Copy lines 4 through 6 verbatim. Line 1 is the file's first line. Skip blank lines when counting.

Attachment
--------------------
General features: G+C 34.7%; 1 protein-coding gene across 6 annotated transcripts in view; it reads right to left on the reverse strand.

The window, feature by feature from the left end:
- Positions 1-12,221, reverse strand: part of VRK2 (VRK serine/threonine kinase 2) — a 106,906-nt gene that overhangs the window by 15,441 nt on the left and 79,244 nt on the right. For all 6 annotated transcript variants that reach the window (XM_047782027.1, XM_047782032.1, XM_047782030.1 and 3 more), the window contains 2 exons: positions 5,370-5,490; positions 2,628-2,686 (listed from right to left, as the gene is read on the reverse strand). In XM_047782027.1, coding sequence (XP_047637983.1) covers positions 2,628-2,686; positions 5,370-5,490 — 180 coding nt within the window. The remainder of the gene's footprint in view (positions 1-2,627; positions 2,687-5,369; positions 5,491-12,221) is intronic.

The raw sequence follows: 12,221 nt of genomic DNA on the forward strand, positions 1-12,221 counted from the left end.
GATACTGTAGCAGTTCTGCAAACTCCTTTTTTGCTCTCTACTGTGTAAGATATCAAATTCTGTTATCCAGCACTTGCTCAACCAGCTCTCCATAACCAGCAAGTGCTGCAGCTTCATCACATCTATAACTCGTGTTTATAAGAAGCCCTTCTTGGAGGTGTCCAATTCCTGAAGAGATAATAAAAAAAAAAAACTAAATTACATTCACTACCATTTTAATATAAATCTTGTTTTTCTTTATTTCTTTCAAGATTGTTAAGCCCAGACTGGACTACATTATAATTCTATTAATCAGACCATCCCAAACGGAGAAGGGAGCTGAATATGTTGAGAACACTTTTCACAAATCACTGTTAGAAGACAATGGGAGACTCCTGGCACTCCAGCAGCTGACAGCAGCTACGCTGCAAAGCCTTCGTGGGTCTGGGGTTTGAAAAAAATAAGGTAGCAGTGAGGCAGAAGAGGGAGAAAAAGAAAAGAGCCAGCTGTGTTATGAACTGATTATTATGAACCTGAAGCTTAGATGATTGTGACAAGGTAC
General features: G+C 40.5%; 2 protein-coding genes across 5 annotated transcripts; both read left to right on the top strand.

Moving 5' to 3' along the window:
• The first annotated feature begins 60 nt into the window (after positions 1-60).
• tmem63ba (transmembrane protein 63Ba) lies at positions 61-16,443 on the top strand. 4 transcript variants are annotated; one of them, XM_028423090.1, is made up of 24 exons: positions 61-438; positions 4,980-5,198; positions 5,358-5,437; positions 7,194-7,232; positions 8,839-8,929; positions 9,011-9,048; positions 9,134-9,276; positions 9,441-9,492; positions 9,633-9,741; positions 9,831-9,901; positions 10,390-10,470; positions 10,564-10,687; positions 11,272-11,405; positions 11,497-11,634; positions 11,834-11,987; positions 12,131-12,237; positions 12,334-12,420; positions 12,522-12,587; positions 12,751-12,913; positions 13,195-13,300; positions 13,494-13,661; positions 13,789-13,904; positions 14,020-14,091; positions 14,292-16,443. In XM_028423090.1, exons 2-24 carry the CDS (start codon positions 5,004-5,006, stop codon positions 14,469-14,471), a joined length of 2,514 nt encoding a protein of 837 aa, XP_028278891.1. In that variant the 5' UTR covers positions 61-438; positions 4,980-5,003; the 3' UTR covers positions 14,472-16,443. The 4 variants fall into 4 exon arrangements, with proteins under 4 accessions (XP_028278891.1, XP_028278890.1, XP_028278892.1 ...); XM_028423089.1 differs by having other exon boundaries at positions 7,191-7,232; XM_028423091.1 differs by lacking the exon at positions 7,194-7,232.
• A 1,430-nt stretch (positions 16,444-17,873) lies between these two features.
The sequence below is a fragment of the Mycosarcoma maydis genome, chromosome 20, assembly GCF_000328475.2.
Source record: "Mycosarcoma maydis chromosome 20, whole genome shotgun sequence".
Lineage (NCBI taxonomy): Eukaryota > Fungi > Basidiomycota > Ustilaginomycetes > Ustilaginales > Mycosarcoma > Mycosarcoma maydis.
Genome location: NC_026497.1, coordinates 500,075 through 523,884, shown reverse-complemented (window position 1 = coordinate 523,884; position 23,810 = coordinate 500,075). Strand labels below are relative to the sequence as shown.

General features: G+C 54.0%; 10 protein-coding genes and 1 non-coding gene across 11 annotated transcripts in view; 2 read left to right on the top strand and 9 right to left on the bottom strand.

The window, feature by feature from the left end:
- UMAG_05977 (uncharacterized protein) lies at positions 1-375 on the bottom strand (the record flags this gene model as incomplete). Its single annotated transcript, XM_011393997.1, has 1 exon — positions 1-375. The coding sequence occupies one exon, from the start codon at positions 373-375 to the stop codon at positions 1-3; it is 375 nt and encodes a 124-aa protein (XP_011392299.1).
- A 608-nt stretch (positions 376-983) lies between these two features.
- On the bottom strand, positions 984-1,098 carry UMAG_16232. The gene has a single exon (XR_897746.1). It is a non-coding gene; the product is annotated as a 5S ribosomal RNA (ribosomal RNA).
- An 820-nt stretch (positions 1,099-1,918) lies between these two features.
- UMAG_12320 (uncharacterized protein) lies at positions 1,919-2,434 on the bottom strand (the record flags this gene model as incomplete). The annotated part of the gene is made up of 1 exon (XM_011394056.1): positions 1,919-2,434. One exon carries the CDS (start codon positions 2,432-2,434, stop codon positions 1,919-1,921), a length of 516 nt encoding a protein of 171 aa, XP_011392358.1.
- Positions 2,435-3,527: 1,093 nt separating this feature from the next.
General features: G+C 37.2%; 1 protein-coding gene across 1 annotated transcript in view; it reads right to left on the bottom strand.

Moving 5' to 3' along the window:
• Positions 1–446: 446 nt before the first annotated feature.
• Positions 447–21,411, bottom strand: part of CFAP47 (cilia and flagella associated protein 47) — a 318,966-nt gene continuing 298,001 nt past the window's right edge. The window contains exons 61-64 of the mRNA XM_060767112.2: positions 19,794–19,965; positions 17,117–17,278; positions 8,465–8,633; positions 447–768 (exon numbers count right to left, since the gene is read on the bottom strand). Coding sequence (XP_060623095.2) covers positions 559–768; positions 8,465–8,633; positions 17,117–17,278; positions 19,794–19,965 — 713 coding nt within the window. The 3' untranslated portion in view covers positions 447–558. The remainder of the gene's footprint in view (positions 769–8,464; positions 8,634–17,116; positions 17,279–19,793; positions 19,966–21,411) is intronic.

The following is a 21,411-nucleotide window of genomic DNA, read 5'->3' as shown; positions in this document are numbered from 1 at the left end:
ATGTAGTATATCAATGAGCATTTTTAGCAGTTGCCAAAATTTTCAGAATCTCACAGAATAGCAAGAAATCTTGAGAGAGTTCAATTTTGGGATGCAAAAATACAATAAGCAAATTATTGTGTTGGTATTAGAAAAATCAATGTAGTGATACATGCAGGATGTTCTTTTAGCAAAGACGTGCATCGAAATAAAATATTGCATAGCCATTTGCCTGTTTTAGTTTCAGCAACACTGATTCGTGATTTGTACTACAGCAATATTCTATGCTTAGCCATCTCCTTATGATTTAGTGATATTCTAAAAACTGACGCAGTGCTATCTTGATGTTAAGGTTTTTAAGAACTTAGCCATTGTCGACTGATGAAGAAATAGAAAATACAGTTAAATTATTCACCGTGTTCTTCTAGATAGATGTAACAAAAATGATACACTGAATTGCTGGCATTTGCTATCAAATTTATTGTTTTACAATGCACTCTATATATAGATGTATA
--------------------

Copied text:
The raw sequence follows: 12,221 nt of genomic DNA on the forward strand, positions 1-12,221 counted from the left end.
GATACTGTAGCAGTTCTGCAAACTCCTTTTTTGCTCTCTACTGTGTAAGATATCAAATTCTGTTATCCAGCACTTGCTCAACCAGCTCTCCATAACCAGCAAGTGCTGCAGCTTCATCACATCTATAACTCGTGTTTATAAGAAGCCCTTCTTGGAGGTGTCCAATTCCTGAAGAGATAATAAAAAAAAAAAACTAAATTACATTCACTACCATTTTAATATAAATCTTGTTTTTCTTTATTTCTTTCAAGATTGTTAAGCCCAGACTGGACTACATTATAATTCTATTAATCAGACCATCCCAAACGGAGAAGGGAGCTGAATATGTTGAGAACACTTTTCACAAATCACTGTTAGAAGACAATGGGAGACTCCTGGCACTCCAGCAGCTGACAGCAGCTACGCTGCAAAGCCTTCGTGGGTCTGGGGTTTGAAAAAAATAAGGTAGCAGTGAGGCAGAAGAGGGAGAAAAAGAAAAGAGCCAGCTGTGTTATGAACTGATTATTATGAACCTGAAGCTTAGATGATTGTGACAAGGTAC
General features: G+C 40.5%; 2 protein-coding genes across 5 annotated transcripts; both read left to right on the top strand.